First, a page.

When asked why Binance opted to become an early investor in FTX, CEO Changpeng Zhao remarked in a recent interview that he does not see other exchanges as competitors.
He believes that the bitcoin market is not yet saturated sufficiently, which means that rival exchanges must work together to expand the market:
I never consider somebody to be a competitor. Everyone, even completely different businesses, becomes my enemy if I have that mindset. But I’m a believer in abundance. Most things in our world, in my opinion, do not have finite resources.
In December 2019, Binance revealed that it has a stake in the FTX exchange. After its hardly noticeable introduction in May 2019, the bustling trading platform, which is now valued at a massive $18 billion, was still in its infancy.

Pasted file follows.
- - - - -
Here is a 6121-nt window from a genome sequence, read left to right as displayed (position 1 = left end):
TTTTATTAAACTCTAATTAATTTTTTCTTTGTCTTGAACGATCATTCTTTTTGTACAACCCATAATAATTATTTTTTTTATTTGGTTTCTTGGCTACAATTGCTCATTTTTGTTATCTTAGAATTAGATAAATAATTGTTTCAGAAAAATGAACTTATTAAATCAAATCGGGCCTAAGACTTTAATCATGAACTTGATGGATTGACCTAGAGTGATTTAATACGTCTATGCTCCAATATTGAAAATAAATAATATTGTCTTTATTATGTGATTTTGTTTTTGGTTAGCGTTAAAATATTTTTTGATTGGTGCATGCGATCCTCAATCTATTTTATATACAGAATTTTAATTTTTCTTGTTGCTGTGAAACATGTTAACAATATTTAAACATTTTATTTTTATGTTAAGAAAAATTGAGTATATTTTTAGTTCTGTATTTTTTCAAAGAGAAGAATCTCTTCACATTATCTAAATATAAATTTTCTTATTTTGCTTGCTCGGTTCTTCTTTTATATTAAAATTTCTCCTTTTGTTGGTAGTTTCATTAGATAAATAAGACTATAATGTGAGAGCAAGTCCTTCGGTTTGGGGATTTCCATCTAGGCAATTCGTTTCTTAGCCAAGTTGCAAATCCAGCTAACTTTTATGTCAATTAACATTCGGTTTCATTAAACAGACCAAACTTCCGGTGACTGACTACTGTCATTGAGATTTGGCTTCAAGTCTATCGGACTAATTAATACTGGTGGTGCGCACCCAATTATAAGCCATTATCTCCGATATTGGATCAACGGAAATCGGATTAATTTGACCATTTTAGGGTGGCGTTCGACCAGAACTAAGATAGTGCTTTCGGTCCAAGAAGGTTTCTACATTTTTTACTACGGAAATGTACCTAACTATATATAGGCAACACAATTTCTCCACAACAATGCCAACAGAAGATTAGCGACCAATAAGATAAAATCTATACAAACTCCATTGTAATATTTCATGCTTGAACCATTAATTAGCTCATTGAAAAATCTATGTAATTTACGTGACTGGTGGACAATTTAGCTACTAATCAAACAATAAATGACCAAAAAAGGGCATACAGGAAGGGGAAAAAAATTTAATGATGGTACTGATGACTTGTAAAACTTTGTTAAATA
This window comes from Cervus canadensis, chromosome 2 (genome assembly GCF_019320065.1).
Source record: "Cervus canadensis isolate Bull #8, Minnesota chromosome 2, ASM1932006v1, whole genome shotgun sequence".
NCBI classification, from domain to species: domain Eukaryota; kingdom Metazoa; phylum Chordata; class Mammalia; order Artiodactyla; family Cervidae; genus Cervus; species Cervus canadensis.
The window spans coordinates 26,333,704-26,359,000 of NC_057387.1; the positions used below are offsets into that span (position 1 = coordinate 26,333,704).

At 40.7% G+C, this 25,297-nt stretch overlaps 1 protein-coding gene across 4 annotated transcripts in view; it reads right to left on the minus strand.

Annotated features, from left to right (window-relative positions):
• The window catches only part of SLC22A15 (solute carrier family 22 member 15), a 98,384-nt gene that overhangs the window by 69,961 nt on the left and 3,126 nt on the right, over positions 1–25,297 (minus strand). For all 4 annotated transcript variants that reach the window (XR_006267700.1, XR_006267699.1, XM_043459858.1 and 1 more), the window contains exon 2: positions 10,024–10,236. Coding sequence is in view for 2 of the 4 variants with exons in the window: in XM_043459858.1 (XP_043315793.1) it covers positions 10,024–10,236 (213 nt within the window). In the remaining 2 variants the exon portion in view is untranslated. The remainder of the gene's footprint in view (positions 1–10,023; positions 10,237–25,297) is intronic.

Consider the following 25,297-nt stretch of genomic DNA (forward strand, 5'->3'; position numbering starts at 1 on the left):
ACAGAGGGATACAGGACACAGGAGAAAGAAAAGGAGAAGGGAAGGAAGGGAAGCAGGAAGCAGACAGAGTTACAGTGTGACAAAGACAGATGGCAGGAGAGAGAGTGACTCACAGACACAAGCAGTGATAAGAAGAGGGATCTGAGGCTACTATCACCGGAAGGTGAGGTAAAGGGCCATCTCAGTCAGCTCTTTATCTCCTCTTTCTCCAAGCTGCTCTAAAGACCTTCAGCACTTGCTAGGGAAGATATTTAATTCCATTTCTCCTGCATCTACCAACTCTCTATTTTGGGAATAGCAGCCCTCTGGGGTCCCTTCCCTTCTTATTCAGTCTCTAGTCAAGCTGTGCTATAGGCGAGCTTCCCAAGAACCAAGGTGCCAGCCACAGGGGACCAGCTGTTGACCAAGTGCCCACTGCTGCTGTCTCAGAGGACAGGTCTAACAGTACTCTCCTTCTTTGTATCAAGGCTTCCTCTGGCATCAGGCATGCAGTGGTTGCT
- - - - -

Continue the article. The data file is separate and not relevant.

FTX raised $900 million in its most recent fundraising round, which comprised Sequoia Capital, the Paul Tudor Jones family, and SoftBank. Binance, on the other hand, was no longer one of the exchange’s investors, which raised a few concerns.
Zhao told Forbes that canceling the FTX acquisition was just a routine part of the company’s investment cycle, although it’s unclear what went on behind the scenes.
Some speculated that the decision was influenced by the increasing regulatory scrutiny surrounding Binance.